May
22
2018
– THRU –
Jun
30
2018

Maiya Keck: Her Recent Work

Maiya Keck: Her Recent Work
Description:

With a BFA from the Rhode Island School of Design, Maiya has returned to painting after practicing other skills (cheffing, entrepreneurship)  for a couple of decades. Working in both oil and acrylic, as well as charcoal, she explores both figurative and abstract themes in a gestural manner.
An artist reception is planned for Friday, June 8th from 6-8pm. This event is free and open to the public. Light snacks and refreshments will be provided.

Time: 5/22/18 10:00am - 6/30/18 6:00pm
Location: Axel's Gallery & Frame Shop, Waterbury VT, Waterbury
May
22
2018
– THRU –
Jun
30
2018

Tell Me

Tell Me
Description:

Studio Place Arts presents “Tell Me” -- an exhibit of artwork by 19 local artists that explores language and communication.

Opening reception: Thursday, May 24th from 5:30-7:30pm
Exhibit is on display May 22 – June 30, 2018 in the Main Floor Gallery of Studio Place Arts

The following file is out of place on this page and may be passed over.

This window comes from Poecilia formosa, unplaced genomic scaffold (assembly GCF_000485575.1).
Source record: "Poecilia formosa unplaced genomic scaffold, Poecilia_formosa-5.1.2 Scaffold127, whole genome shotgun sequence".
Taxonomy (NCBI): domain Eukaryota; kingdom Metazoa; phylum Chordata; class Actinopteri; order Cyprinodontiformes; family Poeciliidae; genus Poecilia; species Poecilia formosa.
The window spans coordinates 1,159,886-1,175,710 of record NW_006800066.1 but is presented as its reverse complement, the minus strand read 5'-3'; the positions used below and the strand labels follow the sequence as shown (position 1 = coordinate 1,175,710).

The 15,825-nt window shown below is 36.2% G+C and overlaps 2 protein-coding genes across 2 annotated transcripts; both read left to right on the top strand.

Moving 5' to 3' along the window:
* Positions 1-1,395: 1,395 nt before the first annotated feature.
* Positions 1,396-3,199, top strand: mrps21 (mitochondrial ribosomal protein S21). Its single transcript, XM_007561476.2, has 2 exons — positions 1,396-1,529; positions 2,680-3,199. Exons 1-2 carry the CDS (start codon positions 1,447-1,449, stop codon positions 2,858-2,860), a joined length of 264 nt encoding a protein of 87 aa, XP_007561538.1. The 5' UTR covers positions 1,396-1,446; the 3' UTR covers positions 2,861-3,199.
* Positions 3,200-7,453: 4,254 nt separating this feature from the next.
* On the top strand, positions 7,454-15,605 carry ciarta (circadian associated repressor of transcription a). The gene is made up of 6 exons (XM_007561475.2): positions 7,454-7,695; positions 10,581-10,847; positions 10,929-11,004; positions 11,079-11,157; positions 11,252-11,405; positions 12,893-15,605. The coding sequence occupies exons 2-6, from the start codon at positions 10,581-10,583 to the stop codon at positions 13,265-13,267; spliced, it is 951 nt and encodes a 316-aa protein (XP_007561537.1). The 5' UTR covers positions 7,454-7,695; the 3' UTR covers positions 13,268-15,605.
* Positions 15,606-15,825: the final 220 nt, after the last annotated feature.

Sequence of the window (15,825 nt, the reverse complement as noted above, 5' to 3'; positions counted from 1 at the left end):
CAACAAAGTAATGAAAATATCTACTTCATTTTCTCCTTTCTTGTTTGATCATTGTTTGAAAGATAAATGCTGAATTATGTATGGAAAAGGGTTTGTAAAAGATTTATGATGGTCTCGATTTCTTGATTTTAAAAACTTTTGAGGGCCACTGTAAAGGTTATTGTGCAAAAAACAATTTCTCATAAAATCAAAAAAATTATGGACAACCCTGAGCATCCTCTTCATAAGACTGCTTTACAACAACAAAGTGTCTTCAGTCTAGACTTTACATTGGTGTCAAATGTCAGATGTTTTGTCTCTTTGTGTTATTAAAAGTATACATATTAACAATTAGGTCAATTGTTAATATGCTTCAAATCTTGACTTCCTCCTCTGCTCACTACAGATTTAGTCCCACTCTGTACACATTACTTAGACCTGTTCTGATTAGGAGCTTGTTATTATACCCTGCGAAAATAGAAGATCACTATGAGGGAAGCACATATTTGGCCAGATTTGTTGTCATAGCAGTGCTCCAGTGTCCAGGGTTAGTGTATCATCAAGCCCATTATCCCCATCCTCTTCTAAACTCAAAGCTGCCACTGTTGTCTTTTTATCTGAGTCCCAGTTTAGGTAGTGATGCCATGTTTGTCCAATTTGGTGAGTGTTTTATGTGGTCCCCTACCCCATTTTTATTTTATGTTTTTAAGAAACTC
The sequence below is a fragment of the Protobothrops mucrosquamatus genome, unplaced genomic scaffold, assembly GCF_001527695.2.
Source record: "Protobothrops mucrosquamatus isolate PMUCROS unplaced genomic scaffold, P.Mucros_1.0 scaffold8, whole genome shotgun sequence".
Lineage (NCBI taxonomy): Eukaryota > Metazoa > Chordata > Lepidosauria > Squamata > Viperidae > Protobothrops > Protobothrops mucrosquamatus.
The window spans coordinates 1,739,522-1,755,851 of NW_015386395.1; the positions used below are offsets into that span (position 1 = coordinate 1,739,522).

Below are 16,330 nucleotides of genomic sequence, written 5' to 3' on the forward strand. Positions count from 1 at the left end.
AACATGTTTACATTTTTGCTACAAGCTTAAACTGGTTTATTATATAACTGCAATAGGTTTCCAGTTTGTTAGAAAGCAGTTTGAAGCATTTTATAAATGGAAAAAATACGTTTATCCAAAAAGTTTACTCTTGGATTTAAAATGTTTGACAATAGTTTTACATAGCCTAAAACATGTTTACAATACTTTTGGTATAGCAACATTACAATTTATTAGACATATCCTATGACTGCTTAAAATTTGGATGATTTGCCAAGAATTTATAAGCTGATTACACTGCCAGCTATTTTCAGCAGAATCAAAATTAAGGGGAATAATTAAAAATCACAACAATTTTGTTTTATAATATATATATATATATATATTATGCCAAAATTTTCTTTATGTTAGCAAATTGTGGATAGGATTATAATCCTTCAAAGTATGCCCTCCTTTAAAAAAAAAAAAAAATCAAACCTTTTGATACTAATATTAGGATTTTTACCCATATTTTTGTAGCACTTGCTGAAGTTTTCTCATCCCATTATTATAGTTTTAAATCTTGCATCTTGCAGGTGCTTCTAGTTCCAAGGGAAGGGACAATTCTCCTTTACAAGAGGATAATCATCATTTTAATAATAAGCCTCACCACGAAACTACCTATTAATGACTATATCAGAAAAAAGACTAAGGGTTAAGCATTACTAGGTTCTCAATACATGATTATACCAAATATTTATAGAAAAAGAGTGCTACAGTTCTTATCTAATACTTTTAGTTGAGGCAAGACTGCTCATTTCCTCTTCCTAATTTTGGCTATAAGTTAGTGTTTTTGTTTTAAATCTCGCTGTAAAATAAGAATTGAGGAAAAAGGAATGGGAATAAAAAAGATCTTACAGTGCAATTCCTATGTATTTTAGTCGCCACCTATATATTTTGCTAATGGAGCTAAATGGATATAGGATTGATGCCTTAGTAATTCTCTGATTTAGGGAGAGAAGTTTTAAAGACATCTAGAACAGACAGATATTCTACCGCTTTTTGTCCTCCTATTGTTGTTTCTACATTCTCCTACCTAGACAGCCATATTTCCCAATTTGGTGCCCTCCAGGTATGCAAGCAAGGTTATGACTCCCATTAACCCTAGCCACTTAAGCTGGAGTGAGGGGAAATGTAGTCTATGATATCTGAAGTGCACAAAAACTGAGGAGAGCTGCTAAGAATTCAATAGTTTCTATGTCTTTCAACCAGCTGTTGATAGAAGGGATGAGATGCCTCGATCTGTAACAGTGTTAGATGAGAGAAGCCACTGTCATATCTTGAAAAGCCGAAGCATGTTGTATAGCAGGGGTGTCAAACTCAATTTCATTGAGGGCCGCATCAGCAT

Please visit www.studioplacearts.com for gallery hours and more info.

(Featured Artwork: “Dialog with József Attila – 7” by Diane Sophrin)

Location: Studio Place Arts, Barre
May
22
2018
– THRU –
Jun
30
2018

Jack Rowell: Cultural Documentarian

Jack Rowell: Cultural Documentarian
Description:

Studio Place Arts presents Jack Rowell: Cultural Documentarian - Photographs from 5th generation Vermonter Jack Rowell's 30+ year career as a photographer.

Opening reception: Thursday, May 24th from 5:30-7:30pm.
Exhibit is on display May 22 – June 30, 2018 on the Third Floor Gallery of Studio Place Arts.

Please visit www.studioplacearts.com for gallery hours and more info.

Location: Studio Place Arts, Barre
May
22
2018
– THRU –
Jun
30
2018

Beyond Words: Artworks by the Book Arts Guild of Vermont

Beyond Words: Artworks by the Book Arts Guild of Vermont
Description:

Studio Place Arts presents Beyond Words: Artworks by the Book Arts Guild of Vermont. Books can take on a language of their own, as shown in the multimedia work of this group of artists that use shape, structure, and materials to get their message across.

Opening reception: Thursday, May 24th from 5:30-7:30pm.
Exhibit is on display May 22 – June 30, 2018 on the Second Floor Gallery of Studio Place Arts.

Please visit www.studioplacearts.com for gallery hours and more info.

(Featured Artwork: Tiny Chains by Rebecca Boardman)

Location: Studio Place Arts, Barre
Mar
20
2018
– THRU –
Jul
8
2018

American Wood Sculptor John Cross: A Contemporary Figurative Folk Artist

American Wood Sculptor John Cross: A Contemporary Figurative Folk Artist Vermont Arts 2018